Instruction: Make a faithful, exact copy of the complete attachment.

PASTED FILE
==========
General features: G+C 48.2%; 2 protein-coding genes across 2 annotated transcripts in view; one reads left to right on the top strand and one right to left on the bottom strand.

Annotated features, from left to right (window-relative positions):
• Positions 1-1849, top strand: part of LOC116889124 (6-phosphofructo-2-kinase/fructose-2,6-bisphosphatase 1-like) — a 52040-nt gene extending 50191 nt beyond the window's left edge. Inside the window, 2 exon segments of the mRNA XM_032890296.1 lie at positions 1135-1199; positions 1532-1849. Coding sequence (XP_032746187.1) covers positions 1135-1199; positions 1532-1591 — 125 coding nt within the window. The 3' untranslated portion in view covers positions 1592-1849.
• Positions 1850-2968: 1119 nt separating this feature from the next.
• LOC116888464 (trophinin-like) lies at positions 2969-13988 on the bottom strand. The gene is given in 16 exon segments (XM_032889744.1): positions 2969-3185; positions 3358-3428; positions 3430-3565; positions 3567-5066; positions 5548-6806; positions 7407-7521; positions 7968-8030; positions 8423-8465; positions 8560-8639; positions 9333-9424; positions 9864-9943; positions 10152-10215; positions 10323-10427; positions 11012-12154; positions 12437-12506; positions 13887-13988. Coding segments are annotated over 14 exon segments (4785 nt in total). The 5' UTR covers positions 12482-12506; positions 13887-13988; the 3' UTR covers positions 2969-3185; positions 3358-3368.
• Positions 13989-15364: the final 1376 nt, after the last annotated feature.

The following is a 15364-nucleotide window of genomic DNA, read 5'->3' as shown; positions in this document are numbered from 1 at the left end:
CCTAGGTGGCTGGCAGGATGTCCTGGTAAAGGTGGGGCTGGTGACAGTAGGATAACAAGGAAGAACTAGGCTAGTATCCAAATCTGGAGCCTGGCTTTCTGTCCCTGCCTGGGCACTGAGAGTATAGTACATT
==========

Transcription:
General features: G+C 48.2%; 2 protein-coding genes across 2 annotated transcripts in view; one reads left to right on the top strand and one right to left on the bottom strand.

Annotated features, from left to right (window-relative positions):
• Positions 1-1849, top strand: part of LOC116889124 (6-phosphofructo-2-kinase/fructose-2,6-bisphosphatase 1-like) — a 52040-nt gene extending 50191 nt beyond the window's left edge. Inside the window, 2 exon segments of the mRNA XM_032890296.1 lie at positions 1135-1199; positions 1532-1849. Coding sequence (XP_032746187.1) covers positions 1135-1199; positions 1532-1591 — 125 coding nt within the window. The 3' untranslated portion in view covers positions 1592-1849.
• Positions 1850-2968: 1119 nt separating this feature from the next.
• LOC116888464 (trophinin-like) lies at positions 2969-13988 on the bottom strand. The gene is given in 16 exon segments (XM_032889744.1): positions 2969-3185; positions 3358-3428; positions 3430-3565; positions 3567-5066; positions 5548-6806; positions 7407-7521; positions 7968-8030; positions 8423-8465; positions 8560-8639; positions 9333-9424; positions 9864-9943; positions 10152-10215; positions 10323-10427; positions 11012-12154; positions 12437-12506; positions 13887-13988. Coding segments are annotated over 14 exon segments (4785 nt in total). The 5' UTR covers positions 12482-12506; positions 13887-13988; the 3' UTR covers positions 2969-3185; positions 3358-3368.
• Positions 13989-15364: the final 1376 nt, after the last annotated feature.

The following is a 15364-nucleotide window of genomic DNA, read 5'->3' as shown; positions in this document are numbered from 1 at the left end:
CCTAGGTGGCTGGCAGGATGTCCTGGTAAAGGTGGGGCTGGTGACAGTAGGATAACAAGGAAGAACTAGGCTAGTATCCAAATCTGGAGCCTGGCTTTCTGTCCCTGCCTGGGCACTGAGAGTATAGTACATT